PARIS — Outside of the former offices of Charlie Hebdo is a plaque listing the names of the 12 victims who died one year ago.
On Thursday, Parisians left bouquets of flowers and lit candles to mark the anniversary of the grisly terrorist attack that killed 12 journalists. The shooting sparked three days of gunfire exchange between terrorists and police.
Charlie Hebdo commemorated the anniversary of the attack on its headquarters with a cover that garnered international headlines.
It features a drawing of a blood-stained, bearded man, carrying a rifle slung over his shoulder. The man is a portrayal of God, according to reports. The headline reads, “1 an après: L’Assassin court toujours” or “1 year later: The assassin is still out there” or “the assassin is still running.”
One million copies of the special edition were released Wednesday. Typical circulation for the newspaper is about 1,000.
The cover story drew the ire of the Vatican state’s newspaper, L’Osservatore Romano. In its commentary, it suggests the cover is disrespectful to all religions.
“Behind the deceptive flag of uncompromising secularism, the weekly is forgetting once more what religious leaders of every faith unceasingly repeat to reject violence in the name of religion — using God to justify hatred is a genuine blasphemy, as Pope Francis has said several times,” the commentary read.
“In Charlie Hebdo’s choice, there is the sad paradox of a world which is more and more sensitive about being politically correct, almost to the point of ridicule, yet does not wish to acknowledge or to respect believers’ faith in God, regardless of the religion,” it said.
Following last year’s attacks, the newspaper issued a cover, depicting the Prophet Mohammed, holding up a sign that read, “Je suis Charlie.” The phrase took hold at vigils around the world and on social media.
Dr. Aurel Braun, a University of Toronto professor specializing in international affairs and foreign relations, says the phrase brought solidarity, a joint defiance against those attacking freedom of speech.
While some may find the Charlie Hebdo covers distasteful or attention-seeking, they may still stand by the newspaper’s choice to publish its content.
“That is our test of genuine tolerance,” he suggests.
Following the Nov. 13 attacks across Paris that killed more than 130 people, the newspaper released another controversial cover that showed a man, peppered with bullet holes, drinking champagne.
“Ils ont les armes. On les emmerde, on a le champagne” or “They have guns. F—k them, we have champagne.”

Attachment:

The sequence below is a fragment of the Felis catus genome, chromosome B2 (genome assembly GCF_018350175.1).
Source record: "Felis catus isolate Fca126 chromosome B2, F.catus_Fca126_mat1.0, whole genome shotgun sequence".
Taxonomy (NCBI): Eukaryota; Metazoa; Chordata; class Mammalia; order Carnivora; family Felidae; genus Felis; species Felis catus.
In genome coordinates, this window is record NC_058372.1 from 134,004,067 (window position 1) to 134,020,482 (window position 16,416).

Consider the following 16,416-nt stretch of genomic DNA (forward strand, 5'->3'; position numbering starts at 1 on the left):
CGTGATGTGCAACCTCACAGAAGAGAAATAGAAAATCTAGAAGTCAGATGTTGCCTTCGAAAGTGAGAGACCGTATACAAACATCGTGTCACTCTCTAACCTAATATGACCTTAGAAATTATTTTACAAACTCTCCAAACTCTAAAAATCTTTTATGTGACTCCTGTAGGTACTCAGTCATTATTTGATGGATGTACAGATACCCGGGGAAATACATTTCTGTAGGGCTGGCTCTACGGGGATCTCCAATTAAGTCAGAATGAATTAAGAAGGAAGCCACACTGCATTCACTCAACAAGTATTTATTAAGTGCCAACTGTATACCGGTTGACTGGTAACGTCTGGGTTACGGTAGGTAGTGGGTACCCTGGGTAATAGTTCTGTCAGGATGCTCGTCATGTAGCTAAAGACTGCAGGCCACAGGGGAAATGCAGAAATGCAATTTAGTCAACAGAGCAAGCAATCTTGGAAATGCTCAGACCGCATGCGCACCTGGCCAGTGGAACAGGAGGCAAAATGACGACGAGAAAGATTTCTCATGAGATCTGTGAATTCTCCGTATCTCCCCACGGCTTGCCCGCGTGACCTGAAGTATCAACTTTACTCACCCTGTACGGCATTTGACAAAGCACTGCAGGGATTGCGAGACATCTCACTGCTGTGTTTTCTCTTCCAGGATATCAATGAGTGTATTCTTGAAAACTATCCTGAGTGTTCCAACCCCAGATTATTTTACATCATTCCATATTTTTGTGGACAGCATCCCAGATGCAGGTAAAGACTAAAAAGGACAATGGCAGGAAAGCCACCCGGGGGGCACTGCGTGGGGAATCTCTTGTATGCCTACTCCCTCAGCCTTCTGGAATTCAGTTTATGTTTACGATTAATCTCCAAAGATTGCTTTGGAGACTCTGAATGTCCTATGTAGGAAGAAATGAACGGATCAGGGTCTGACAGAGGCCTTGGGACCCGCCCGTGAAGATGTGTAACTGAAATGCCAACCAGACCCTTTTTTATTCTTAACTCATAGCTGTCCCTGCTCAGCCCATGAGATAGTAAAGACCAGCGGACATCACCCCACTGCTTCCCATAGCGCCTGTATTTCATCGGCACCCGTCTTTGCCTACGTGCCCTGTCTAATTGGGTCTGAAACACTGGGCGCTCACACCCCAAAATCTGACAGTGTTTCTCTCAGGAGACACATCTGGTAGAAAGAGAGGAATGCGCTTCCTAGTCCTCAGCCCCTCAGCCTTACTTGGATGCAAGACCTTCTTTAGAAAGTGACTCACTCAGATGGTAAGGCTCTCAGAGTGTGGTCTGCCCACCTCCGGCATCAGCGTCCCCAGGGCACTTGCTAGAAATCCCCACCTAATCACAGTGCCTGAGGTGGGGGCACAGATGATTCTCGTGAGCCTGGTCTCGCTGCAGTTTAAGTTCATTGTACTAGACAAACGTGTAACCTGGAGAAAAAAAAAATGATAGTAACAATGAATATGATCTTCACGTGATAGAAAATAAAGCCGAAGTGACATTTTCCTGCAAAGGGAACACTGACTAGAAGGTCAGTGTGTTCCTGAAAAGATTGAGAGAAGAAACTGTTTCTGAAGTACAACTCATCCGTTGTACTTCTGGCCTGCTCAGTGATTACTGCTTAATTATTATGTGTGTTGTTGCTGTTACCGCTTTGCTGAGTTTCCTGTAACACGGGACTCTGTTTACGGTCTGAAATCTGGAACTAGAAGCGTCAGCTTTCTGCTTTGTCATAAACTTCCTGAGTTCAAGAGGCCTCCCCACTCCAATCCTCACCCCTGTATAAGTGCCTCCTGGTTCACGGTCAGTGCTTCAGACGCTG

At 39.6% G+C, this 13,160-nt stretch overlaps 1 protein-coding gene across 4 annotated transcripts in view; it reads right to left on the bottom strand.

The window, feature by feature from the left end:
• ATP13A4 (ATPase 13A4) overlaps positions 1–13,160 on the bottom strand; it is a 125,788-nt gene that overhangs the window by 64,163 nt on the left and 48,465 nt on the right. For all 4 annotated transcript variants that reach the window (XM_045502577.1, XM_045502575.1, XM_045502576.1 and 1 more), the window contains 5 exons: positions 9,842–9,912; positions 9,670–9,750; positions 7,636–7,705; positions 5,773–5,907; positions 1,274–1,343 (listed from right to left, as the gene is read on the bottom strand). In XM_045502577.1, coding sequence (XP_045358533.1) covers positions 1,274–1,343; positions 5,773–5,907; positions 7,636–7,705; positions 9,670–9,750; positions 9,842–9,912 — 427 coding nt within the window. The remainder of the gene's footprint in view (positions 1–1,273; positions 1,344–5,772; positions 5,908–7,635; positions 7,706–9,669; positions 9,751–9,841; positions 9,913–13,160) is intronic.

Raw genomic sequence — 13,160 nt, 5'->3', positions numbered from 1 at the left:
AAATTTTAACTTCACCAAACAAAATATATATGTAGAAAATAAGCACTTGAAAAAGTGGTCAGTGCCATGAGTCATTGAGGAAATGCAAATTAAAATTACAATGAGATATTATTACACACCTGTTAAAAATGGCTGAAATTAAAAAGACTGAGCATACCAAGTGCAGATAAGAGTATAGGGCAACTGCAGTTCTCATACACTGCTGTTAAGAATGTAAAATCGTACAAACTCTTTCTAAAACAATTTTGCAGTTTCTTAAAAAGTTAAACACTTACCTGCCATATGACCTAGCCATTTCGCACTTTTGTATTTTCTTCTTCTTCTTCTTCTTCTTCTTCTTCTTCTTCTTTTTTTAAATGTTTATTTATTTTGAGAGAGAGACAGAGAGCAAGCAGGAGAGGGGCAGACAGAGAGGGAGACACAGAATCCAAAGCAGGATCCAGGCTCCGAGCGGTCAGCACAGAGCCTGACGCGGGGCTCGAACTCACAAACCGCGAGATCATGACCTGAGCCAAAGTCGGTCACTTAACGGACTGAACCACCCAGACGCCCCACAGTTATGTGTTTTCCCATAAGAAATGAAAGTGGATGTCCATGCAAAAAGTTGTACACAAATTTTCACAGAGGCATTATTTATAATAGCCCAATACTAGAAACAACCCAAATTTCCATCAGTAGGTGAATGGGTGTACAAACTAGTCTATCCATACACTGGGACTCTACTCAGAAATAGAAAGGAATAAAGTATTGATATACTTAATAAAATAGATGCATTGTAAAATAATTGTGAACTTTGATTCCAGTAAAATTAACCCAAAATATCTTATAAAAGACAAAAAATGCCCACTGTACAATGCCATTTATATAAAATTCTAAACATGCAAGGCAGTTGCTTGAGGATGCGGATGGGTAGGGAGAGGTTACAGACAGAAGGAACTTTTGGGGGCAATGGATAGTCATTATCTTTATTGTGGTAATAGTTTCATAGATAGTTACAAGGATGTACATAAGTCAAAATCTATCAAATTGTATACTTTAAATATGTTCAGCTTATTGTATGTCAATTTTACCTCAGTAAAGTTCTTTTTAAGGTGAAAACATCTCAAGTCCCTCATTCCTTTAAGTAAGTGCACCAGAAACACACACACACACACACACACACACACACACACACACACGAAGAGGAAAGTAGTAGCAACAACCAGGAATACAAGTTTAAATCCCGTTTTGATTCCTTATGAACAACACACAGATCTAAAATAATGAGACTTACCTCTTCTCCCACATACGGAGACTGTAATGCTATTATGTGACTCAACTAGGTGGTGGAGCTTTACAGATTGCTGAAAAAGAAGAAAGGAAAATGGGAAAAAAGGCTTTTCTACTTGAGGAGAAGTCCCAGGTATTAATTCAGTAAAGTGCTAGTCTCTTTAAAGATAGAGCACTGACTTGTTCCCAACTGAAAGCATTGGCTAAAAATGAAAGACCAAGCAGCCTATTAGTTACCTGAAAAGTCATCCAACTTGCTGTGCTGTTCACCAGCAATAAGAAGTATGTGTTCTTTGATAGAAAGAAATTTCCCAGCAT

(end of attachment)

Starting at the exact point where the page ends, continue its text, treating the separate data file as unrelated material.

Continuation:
Champagne oozes out of his wounds instead of blood.
That issue struck a chord with Parisians, who were still picking up the pieces from the brazen shootings across the city.
In the newspaper’s defense, the editor-in-chief said humour was the only answer it had in response to the tragedy.
“Without realizing it, Parisians in 2015 have become like the Londoners of the 1940s, determined not to give in to fear no matter what,” Laurent Sourisseau wrote.
“It’s the only response we can show the terrorists,” he said.
Guillaume De Langre, a Frenchman who’s lived in Paris for the past 12 years, says the attacks on Charlie Hebdo hurt the nation in two distinct ways: it was an attack on the liberty of the press and it was the country’s first clear-cut act of terrorism.
“The symbolic nature of these attacks, the fact that they attacked journalists in such a surgical way. They knew exactly what they were doing and planned everything out. It made it look like a commando operation,” De Langre said.
WATCH: French president honours Charlie Hebdo victims, newspaper reveals front page anniversary issue. Jeff Semple reports.
He’s heard critics of the newspaper who allege that the publication was “asking for it” because of its cheeky content.
While he doesn’t read the newspaper, he says that response upset him.
“It really annoyed me because freedom of speech is not contingent upon the content of the speech. Freedom of speech can only be if it’s an absolute thing.”
French President Francois Hollande unveiled the first plaque outside of the newspaper’s former offices on Tuesday. More plaques were unveiled at other shooting sites during the three days of gunfire.
On Saturday, a fourth plaque will be revealed in Montrouge, a suburb on the outskirts of the city. By Sunday, officials are slated to plant a 10-metre oak tree in Place de la Republique to commemorate those who died in the attacks.
France is still under a state of emergency, prohibiting mass gatherings but a public event in the square is scheduled.
Dr. Jill Scott, a Queen’s University professor who studies mourning and conflict resolution, says these commemorations are a double-edged sword.
They bring the city together, but they also act as reminders about what happened in the past year.
“Every anniversary, these kinds of symbols, they are gigantic on meaning and can become very, very paralyzing. People react in a variety of ways — some people shut everything out and other people feel a need to connect in any way possible,” she said.
“It’s not necessarily what you saw, or didn’t see, or who you lost or didn’t lose. Everyone reacts differently so someone who was tangentially affected by what happened in Paris could be deeply affected. With these two attacks, things compound,” she said.